LOS ANGELES (AP) -- Wall Street protesters in Los Angeles and Philadelphia defied orders to leave their months-old encampments, making it through the deadlines without the acrimony that marked earlier forced evictions in other cities.
Protesters chanted "we won, we won" as riot gear-clad Los Angeles police left on Monday, though there were four arrests. Occupy LA supporters asked a federal judge to bar the city from tearing down their encampment.
In Philadelphia, the camp was mostly quiet amid a heavy police presence, and on Monday morning a handful of people marching down one of the city's main business corridors banging drums.
When the camps would be cleared after officials in both cities ordered their removal was unclear.
"There is no concrete deadline," LAPD Chief Charlie Beck said after hundreds of officers withdrew without moving in on the camp. He said he wanted to make sure the removal would be safe for protesters and officers.
"With as little drama as possible," he told reporters.
Police and protesters have clashed in recent weeks, most notably in Oakland, Calif., as officers sometimes used pepper spray and tear gas to shutter camps that officials say have grown more dangerous for public health and safety.
Some of those encampments had been in use almost since the movement against economic disparity and perceived corporate greed began with Occupy Wall Street in Manhattan two months ago.
In Los Angeles, about half of the 485 tents had been taken down as of Sunday night, leaving patches of the 1.7-acre park around City Hall barren of grass and strewn with garbage.
Police turned back after hundreds of Occupy LA supporters showed up at the camp Sunday night as the midnight deadline for evacuation neared. As the night drew on, many demonstrators left.
Protester Julie Levine said she was surprised that police did not move in as the numbers dwindled. "We were fearful," she said. "But we held our numbers and police were on their best behavior."
Officers reopened the streets around 6:30 a.m.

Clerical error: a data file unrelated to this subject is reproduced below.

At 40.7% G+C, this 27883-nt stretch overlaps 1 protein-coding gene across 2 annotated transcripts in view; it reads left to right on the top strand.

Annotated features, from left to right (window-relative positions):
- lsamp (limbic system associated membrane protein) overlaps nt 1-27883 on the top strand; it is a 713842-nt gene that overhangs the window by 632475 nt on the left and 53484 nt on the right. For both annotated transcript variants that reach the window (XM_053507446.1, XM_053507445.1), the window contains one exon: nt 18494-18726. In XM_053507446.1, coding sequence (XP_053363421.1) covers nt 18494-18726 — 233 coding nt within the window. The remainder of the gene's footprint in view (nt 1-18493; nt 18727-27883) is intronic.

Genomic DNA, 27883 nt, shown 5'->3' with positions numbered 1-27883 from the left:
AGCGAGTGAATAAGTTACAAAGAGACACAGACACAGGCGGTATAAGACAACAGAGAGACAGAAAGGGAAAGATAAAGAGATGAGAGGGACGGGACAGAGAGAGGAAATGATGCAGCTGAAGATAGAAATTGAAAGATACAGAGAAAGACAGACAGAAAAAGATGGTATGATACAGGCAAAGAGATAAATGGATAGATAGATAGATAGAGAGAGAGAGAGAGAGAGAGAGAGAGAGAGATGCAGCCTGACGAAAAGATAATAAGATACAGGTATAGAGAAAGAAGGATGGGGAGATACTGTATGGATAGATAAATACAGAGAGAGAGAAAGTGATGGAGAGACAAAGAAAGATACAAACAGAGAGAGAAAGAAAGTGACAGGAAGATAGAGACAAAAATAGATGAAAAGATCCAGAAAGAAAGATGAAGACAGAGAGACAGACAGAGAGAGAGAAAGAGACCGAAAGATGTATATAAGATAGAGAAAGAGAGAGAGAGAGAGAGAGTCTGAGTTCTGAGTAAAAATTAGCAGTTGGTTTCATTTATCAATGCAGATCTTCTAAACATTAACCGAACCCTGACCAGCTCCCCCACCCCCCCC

"Let's go get breakfast," said Commander Andrew Smith as he removed his helmet.
The protest was largely peaceful but there were some skirmishes. Four people were arrested for failure to disperse and a few protesters tossed bamboo sticks and water bottles at officers, Smith said. No injuries were reported.
Jim Lafferty of the National Lawyers Guild said he filed a petition Monday in federal court, arguing that a City Council-passed resolution of support for the occupiers protects them from the city's ban on overnight camping.
In Philadelphia, a deadline set by the city for protesters to leave the site where it has camped for nearly two months passed Sunday without any arrests.
Dozens of tents remained at the encampment outside Philadelphia's City Hall on Monday, 12 hours after a city-imposed deadline passed for the protesters to move to make way for a construction project.
Along the steps leading into a Philadelphia plaza, about 50 people sat in lines Sunday with the promise that they would not leave unless they were carried out by authorities. For a time, they linked arms.
But as it seemed that a forceful ouster was not imminent, they relaxed a bit. A police presence was heavier than usual but no orders to leave had been issued.
A few dozen tents remained scattered on the plaza, along with trash, piles of dirty blankets and numerous signs reading, "You can't evict an idea."
Philadelphia Mayor Michael Nutter was out of town Sunday, but his spokesman reiterated that "people are under orders to move."
The mayor had an exchange on Twitter with hip-hop impresario Russell Simmons, who asked Nutter "to remember this is a non-violent movement - please show restraint tonight." Nutter's response: "I agree."
Elsewhere, nine people were arrested in Maine after protesters in the Occupy Augusta encampment in Capitol Park took down their tents and packed their camping gear after being told to get a permit or move their shelters.
Mulvihill reported from Philadelphia. Associated Press writers John Rogers and Andrew Dalton in Los Angeles, Kathy Matheson in Philadelphia, and Glenn Adams in Augusta, Maine contributed to this story.